wrong way round to cover the head before getting to the pad. Whether
you do this yourself is entirely up to you (I don't accept any
responsibility for clumsy hands!) but it may be better than paying
somebody else up to £50 to do the same thing!
I have several games written for the 400/800 Atari's but can't run
them on my 800XL. Is there a program or utility to make a transfer
to XL possible?
tried a program from one of Atari's suppliers but the instructions
were so poor that I eventually gave up. Can you help?
If you use disk, you can buy a disk from the PAGE 6 library of
public domain software for £3.95. Ask for Disk #36. This includes a
good translator program that seems to work on the majority of
programs. Full instructions are included. There are, however, one or
two programs that will not run on the XL, no matter what so you
might still be unlucky. I hope not.
STARTING A USER GROUP
I am an Atari User of about five years and I've seen the dramatic
turn round in the fortunes of our common interest. I've gone from a
400 which cost me over £300 to a 130XE which I picked up (with a
1010 thrown in) for £49.99!
I am thinking of doing something locally to propagate Atari and I
really need some
advice on the pitfalls involved in starting something like this. Any
advice would be gratefully accepted. Is there an association of User
Groups for instance?
Royal Leamington Spa, Warks
User Groups in general tend to be fairly informal and rarely
conform to any set standard. It needs a strong minded individual to
start it up, build it up and keep it going and it often ends up
being a 'shepherd and sheep' situation. You need to be strong to
survive. You might like to ask someone like Ken Ward of NUGGETT in
Norwich who is one such individual who has fought long and hard for
Atari both locally and nationally. He has tried to set up a national
association of Atari users groups and might put you in touch with
others. He might also be able to warn you when to expect the nervous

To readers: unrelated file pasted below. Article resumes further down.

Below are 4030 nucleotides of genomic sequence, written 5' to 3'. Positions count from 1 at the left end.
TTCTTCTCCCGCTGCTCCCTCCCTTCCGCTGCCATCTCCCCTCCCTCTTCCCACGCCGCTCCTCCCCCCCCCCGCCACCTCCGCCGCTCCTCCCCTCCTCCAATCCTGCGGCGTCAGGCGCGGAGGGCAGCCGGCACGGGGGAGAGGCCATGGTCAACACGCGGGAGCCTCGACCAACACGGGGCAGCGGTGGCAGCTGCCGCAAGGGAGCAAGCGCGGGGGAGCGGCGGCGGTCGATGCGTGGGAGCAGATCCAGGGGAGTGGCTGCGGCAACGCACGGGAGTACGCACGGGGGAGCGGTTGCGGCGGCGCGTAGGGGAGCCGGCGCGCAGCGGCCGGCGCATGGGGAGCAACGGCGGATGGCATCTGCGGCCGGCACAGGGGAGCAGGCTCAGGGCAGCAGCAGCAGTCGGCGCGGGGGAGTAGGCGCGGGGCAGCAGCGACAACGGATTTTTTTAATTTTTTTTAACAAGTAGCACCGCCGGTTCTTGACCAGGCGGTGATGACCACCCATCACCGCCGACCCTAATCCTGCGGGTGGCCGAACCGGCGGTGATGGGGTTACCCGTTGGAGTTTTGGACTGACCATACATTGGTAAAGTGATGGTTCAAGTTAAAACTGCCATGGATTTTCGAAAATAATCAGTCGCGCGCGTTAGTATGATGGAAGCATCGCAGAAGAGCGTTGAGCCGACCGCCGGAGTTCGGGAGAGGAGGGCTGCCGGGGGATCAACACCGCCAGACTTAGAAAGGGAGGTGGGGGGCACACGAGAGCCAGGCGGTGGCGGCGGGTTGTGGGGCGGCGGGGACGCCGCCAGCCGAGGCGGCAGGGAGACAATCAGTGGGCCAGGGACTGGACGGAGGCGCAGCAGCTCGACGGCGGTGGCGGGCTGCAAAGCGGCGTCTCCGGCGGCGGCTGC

breakdown! Ken's address is 45, Coleburn Road, Lakenham, Norwich,
Atari themselves have finally re-awoken to the benefits of User
Groups and may be able to give some help, but they really need help
themselves from some of the existing User Groups (see News item).
Have you had any complaints about Smartsheet? I found that it will
not handle some calculations if the results are a string of digits.
This seems to be a string length error?
Thank you for your reply on Smartsheet. Further study shows that the
when dividing two cells which gave an answer longer than 8 digits
e.g. 10 / 3 = 3.333333333 etc. In the program this would become A
and LEN(A$) would then be 10.
problem occurs in line 1270 which tries to deduct the length of A$
from 8 resulting in a minus number which subsequently causes an
error in OUT$. I amended line 1270 as follows
1270 L=8-LEN(A$):IF L>8 THEN
The program now runs but it cannot handle small numbers in E format.
REVISION C ON CASSETTE
You published a program in a recent issue by Brad Finney installing
Revision C Basic on disk. Would it be possible to amend this program
for the benefit of cassette users such as myself?
the programs in PAGE 6 will not run on my 800XL, the most recent
being FORKLIFT. Every line checks with Typo but I keep getting Error
9. I take it that this is caused by the faulty BASIC. Is there any
way round this error or do I have to get Revision C?
Is there enough call for a cassette based version of Revision C?
FORKLIFT will definitely run on an 800XL so it looks like the
problem is indeed a faulty BASIC. You could try LISTing the program
to a new cassette, switching off and then ENTERing the program
again. It might well run. If it doesn't, and you are convinced you
have no missing lines or errors, then Revision C is the only answer.